Steve Ballmer Should Leave, Says Microsoft Partner

Steve Ballmer has had a bit of a mixed start to the year. Microsoft’s CEO has been under fire from many technology circles, analysts, journalists, former employees, even corporate partners.

Izenda is one of the firms that sell software to Microsoft. The CEO of the company believes that an upper management change is necessary, and could go a long way in reshaping the Redmond technology giant’s success. It already has great products and services, but a distinct lack of intensity.

Talking to FoxBusiness, Izenda CEO Sanjay Bhatia was of the view:

“Microsoft is moving too slow. They are doing the right thing, but they don’t have a sense of urgency. I think somebody needs to go in to realize like they did in Bill Gates’ days that the time is now and you can’t wait years to embrace these new ideas and new products.”

Not just slow, but too slow according to Bhatia.

While the Redmond of old was almost always one step ahead of other technology companies, Microsoft under Ballmer has missed the boat on a lot of things — mobile and cloud computing being the two most vital beats the company skipped.

Hence it has to play the catch up game after conceding the lead to others.

But this lack of urgency was plain evident in the recent rollout of Surface RT, the company’s first tablet. Microsoft probably thought they had more than enough brand value behind the tablet that imitating Apple (in distribution and pricing, at least) was the way to go.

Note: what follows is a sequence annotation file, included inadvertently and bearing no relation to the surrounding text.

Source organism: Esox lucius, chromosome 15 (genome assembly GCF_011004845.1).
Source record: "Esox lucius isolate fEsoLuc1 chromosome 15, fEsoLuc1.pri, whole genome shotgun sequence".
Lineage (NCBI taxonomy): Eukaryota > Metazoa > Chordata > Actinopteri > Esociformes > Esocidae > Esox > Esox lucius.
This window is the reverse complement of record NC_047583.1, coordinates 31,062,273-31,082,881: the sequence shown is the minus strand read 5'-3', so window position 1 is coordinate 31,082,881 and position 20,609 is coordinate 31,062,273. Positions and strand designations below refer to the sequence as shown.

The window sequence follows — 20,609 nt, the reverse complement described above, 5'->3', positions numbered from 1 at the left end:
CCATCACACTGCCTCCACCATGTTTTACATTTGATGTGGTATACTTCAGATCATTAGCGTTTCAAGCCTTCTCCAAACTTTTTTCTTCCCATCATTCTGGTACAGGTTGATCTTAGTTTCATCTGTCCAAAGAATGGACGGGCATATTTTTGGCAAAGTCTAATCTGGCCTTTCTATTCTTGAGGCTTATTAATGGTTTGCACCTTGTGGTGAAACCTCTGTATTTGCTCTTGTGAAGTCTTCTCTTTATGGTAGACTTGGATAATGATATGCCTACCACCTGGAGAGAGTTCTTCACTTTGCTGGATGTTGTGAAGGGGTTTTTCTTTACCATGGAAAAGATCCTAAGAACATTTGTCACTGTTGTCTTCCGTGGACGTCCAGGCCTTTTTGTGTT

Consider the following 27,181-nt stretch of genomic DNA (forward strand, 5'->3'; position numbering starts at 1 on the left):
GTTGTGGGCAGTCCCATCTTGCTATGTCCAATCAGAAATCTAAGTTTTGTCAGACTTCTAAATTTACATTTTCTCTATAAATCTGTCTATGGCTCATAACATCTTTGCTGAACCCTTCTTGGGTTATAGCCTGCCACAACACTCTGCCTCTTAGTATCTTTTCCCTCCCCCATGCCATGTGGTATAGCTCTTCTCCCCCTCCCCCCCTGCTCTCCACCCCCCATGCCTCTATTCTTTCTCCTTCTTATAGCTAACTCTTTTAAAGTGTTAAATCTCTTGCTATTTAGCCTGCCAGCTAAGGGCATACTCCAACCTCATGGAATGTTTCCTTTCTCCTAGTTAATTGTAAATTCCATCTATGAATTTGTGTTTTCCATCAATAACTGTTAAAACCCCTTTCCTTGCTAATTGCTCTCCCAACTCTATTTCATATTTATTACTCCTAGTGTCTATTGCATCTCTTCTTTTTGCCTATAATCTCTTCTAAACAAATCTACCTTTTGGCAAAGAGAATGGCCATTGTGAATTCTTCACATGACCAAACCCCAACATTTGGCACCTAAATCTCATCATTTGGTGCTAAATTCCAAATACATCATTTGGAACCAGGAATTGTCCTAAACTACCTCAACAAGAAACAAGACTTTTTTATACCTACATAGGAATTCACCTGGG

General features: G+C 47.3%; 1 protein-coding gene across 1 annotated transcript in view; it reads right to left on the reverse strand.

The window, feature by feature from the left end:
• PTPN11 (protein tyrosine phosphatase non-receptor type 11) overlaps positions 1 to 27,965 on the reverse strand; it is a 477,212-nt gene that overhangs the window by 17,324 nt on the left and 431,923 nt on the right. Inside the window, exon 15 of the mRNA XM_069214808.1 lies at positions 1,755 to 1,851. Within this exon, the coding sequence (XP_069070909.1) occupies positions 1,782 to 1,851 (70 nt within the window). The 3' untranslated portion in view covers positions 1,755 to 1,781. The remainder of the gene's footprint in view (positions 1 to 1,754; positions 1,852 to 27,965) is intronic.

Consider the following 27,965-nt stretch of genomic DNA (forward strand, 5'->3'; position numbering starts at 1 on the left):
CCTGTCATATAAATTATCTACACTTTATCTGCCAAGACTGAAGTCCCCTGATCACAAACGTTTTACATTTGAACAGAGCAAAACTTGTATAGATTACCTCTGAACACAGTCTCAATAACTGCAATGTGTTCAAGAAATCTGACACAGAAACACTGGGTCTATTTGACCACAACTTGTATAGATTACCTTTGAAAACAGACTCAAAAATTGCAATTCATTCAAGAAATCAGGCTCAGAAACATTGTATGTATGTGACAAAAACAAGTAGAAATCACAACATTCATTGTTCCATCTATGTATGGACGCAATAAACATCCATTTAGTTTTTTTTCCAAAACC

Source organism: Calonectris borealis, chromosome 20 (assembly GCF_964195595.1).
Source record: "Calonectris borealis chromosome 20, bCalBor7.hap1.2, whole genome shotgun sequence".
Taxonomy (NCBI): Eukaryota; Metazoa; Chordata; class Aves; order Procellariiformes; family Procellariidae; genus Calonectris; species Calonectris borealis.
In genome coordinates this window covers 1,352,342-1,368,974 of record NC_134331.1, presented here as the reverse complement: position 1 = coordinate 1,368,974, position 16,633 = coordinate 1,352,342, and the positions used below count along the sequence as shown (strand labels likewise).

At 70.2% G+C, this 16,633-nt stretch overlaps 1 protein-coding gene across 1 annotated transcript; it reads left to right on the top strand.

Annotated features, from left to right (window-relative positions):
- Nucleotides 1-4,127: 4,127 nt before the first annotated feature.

The results are out for all to see, even though the Surface RT is a quality product all around and few tablets on the market can match it in hardware and overall feature set.

Ballmer has already made public his plans of remaining Microsoft CEO until 2017 or 2018.

It remains to be seen how and in what state Mr. B leaves the company when he does — a resurgent Microsoft back to winning ways or a marred technology giant still lost in the ever changing and unforgiving technology world.

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  • 1stkorean

    i would bet as long as bill gates supports ballmer as he has in the past, ballmer is not going anywhere unless he resigns.

  • Ben Richardson

    I have to agree. In addition, like so many CEOs, Steve has a solid power base within the company and the Board. He’s not going anywhere, especially after a quarter where they had over $6 billion of profit!